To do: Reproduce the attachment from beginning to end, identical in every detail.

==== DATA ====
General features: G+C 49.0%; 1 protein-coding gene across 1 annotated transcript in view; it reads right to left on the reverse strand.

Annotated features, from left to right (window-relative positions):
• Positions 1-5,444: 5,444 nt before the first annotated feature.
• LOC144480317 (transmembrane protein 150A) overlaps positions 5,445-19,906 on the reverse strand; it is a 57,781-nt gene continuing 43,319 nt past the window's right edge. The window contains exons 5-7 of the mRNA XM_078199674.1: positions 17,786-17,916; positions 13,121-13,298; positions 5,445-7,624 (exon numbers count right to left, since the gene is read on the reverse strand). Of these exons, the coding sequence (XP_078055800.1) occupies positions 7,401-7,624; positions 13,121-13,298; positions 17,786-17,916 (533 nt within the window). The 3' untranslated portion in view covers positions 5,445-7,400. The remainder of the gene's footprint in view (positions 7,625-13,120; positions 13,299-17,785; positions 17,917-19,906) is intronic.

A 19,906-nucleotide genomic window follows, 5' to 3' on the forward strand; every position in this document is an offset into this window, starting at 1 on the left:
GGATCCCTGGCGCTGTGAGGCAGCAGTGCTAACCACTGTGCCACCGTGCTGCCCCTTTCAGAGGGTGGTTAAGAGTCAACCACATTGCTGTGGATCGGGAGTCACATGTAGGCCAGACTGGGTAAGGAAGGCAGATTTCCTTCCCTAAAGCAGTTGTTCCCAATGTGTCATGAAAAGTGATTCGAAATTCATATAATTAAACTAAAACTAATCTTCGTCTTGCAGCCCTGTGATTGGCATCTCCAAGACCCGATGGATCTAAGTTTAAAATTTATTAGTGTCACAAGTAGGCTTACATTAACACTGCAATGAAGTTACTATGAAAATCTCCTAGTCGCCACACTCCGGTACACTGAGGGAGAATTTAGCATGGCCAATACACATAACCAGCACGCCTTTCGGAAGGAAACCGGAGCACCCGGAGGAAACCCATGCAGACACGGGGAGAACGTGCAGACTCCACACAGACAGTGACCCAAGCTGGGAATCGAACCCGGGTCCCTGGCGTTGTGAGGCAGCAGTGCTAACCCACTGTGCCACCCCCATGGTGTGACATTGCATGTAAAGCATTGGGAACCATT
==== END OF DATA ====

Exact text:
General features: G+C 49.0%; 1 protein-coding gene across 1 annotated transcript in view; it reads right to left on the reverse strand.

Annotated features, from left to right (window-relative positions):
• Positions 1-5,444: 5,444 nt before the first annotated feature.
• LOC144480317 (transmembrane protein 150A) overlaps positions 5,445-19,906 on the reverse strand; it is a 57,781-nt gene continuing 43,319 nt past the window's right edge. The window contains exons 5-7 of the mRNA XM_078199674.1: positions 17,786-17,916; positions 13,121-13,298; positions 5,445-7,624 (exon numbers count right to left, since the gene is read on the reverse strand). Of these exons, the coding sequence (XP_078055800.1) occupies positions 7,401-7,624; positions 13,121-13,298; positions 17,786-17,916 (533 nt within the window). The 3' untranslated portion in view covers positions 5,445-7,400. The remainder of the gene's footprint in view (positions 7,625-13,120; positions 13,299-17,785; positions 17,917-19,906) is intronic.

A 19,906-nucleotide genomic window follows, 5' to 3' on the forward strand; every position in this document is an offset into this window, starting at 1 on the left:
GGATCCCTGGCGCTGTGAGGCAGCAGTGCTAACCACTGTGCCACCGTGCTGCCCCTTTCAGAGGGTGGTTAAGAGTCAACCACATTGCTGTGGATCGGGAGTCACATGTAGGCCAGACTGGGTAAGGAAGGCAGATTTCCTTCCCTAAAGCAGTTGTTCCCAATGTGTCATGAAAAGTGATTCGAAATTCATATAATTAAACTAAAACTAATCTTCGTCTTGCAGCCCTGTGATTGGCATCTCCAAGACCCGATGGATCTAAGTTTAAAATTTATTAGTGTCACAAGTAGGCTTACATTAACACTGCAATGAAGTTACTATGAAAATCTCCTAGTCGCCACACTCCGGTACACTGAGGGAGAATTTAGCATGGCCAATACACATAACCAGCACGCCTTTCGGAAGGAAACCGGAGCACCCGGAGGAAACCCATGCAGACACGGGGAGAACGTGCAGACTCCACACAGACAGTGACCCAAGCTGGGAATCGAACCCGGGTCCCTGGCGTTGTGAGGCAGCAGTGCTAACCCACTGTGCCACCCCCATGGTGTGACATTGCATGTAAAGCATTGGGAACCATT